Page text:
"One of the signs of passing youth
is the birth of a sense of fellowship
with other human beings as we
take our place among them."
My husband put birthday cards next to my pillow at midnight for me to find, a sentimental, heartfelt one and a wildly funny naughty one with music and flashing lights and a pop-up cut-out of love bunnies when I opened it. Oh my God, I laughed. There was a tissue-wrapped present under the beside lamp, but our daughter was already asleep, so I decided to wait and open the gift in the three minutes I had before she rushed out the door this morning. It was the new instant camera that I had been coveting, Fuji's reinvention of the Kodak instant, the camera that documented all the best moments of my twenties. Digital cameras replaced the Kodak and the Polaroid, but now another company seems to understand the nostalgia some of us feel for those blurry, painterly images, tapping into the excitement of watching as the image develops, a surprise every time.
My mother was the first phone call of the day, and my son risked public embarrassment by making his birthday wish to "the no. 1 lady in my life" his Facebook status. My lovely niece at the same college also wished me happy birthday in her status, and now my wall is a scrolling beauty of greetings and messages from all over, making my world feel loving and connected today.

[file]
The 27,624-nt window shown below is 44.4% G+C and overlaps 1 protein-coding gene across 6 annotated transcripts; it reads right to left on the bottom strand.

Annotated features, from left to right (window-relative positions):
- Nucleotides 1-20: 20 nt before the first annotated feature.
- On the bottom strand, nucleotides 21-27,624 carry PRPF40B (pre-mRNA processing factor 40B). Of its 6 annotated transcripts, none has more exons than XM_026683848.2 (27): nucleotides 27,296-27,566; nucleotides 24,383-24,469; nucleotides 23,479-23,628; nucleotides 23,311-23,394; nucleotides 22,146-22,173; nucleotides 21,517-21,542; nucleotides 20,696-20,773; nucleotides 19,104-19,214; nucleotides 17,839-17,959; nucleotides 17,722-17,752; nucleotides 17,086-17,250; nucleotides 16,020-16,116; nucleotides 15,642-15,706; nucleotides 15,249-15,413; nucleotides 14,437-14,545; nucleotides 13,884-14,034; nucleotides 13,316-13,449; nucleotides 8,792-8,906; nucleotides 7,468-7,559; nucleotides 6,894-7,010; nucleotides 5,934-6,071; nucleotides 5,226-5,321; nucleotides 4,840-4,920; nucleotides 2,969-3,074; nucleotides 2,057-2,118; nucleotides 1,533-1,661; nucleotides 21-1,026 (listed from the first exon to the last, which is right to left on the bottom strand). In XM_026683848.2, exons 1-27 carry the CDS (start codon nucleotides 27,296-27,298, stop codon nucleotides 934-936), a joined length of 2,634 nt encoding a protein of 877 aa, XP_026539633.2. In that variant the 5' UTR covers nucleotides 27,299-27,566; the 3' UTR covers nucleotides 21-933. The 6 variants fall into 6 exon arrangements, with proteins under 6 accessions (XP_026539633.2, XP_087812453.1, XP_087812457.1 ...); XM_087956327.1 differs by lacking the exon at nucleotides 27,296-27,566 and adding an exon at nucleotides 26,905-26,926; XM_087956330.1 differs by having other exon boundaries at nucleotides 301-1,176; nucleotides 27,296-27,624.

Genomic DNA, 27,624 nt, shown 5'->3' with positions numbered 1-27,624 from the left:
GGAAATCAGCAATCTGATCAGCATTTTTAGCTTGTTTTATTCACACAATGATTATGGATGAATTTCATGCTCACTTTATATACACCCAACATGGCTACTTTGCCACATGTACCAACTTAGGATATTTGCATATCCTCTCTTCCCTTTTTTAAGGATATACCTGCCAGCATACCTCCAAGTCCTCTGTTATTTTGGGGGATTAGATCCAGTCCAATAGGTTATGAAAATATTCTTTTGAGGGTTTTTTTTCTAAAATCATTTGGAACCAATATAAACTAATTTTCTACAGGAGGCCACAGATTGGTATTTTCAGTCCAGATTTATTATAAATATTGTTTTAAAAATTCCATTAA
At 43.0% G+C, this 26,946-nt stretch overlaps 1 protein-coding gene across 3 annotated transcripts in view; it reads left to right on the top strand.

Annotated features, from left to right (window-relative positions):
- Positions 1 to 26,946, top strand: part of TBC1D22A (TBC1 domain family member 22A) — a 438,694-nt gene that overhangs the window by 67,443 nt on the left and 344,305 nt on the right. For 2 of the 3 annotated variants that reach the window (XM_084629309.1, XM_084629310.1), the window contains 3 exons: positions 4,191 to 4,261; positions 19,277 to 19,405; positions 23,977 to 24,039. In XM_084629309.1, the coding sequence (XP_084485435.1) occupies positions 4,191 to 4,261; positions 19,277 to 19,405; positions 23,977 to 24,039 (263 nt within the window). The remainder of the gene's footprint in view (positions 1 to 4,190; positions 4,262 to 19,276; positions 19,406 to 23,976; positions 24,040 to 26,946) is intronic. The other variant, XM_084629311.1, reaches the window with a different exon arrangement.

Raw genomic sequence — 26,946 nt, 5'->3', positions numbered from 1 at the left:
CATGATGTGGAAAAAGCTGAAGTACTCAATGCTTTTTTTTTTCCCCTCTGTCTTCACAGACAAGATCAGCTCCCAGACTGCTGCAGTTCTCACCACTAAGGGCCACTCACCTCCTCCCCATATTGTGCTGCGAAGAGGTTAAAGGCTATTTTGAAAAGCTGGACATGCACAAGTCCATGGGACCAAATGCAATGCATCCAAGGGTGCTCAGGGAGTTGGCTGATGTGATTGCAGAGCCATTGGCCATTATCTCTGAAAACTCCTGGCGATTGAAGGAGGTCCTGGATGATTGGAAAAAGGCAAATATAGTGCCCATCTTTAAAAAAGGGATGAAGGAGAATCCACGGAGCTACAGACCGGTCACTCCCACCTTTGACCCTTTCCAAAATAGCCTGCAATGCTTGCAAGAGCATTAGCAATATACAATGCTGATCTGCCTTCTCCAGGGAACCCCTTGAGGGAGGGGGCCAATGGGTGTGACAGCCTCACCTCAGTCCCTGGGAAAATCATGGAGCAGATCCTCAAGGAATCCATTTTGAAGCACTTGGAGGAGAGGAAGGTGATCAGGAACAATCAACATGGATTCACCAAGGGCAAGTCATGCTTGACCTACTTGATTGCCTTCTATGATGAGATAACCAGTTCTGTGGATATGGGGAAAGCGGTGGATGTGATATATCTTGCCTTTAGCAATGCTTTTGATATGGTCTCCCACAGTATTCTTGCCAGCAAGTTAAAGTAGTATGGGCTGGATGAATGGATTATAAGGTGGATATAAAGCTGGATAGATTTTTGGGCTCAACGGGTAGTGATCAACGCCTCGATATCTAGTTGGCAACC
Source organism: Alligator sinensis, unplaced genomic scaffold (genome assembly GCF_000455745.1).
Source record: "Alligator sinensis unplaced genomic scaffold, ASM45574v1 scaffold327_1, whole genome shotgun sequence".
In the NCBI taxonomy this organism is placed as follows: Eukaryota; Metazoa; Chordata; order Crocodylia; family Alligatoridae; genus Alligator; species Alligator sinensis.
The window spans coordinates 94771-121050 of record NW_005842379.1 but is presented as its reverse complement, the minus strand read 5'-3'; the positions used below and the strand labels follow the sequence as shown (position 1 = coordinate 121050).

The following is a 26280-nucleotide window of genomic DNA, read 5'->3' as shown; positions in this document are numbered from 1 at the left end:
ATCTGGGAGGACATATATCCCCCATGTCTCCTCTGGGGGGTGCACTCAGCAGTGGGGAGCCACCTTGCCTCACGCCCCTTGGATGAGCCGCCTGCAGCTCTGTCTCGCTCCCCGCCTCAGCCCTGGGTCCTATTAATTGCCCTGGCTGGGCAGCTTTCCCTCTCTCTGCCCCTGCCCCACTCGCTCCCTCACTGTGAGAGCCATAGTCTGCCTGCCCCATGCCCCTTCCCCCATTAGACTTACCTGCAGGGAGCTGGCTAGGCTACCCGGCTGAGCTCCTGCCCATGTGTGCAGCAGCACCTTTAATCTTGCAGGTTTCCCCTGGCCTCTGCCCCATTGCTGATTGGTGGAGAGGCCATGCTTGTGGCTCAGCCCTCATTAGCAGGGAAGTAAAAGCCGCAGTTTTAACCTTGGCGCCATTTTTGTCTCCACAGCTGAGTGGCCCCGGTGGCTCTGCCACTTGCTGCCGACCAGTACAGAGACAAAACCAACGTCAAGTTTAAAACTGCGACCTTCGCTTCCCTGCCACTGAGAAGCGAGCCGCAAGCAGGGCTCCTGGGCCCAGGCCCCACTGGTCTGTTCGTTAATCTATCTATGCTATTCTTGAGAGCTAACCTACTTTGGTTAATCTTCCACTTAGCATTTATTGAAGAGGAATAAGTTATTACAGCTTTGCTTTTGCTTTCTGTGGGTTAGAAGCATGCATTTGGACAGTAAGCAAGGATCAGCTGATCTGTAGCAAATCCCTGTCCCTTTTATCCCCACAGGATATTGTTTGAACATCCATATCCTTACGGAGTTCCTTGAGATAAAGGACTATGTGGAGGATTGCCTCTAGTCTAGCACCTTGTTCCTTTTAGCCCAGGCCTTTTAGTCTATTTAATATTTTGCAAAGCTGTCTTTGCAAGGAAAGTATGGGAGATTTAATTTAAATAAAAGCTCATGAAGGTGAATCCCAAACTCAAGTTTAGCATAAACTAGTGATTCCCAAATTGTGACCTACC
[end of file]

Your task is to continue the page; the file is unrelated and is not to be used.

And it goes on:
Now I'm off to put in a regular workday, and then tonight will be a pot luck reunion of the South Africa travel group—teachers, students and their parents. My husband is making poached salmon and my daughter is baking a cake, and we will all go and celebrate the success of the the trip and watch a slide show of our students and see the art they help the South African children create and we will feel grateful that they were able to experience such purpose and fellowship.
Speaking of fellowship, I am awed and humbled by the sustenance and friendship I have found here, and on this day I really just want to say thank you for this beautiful and unexpected gift.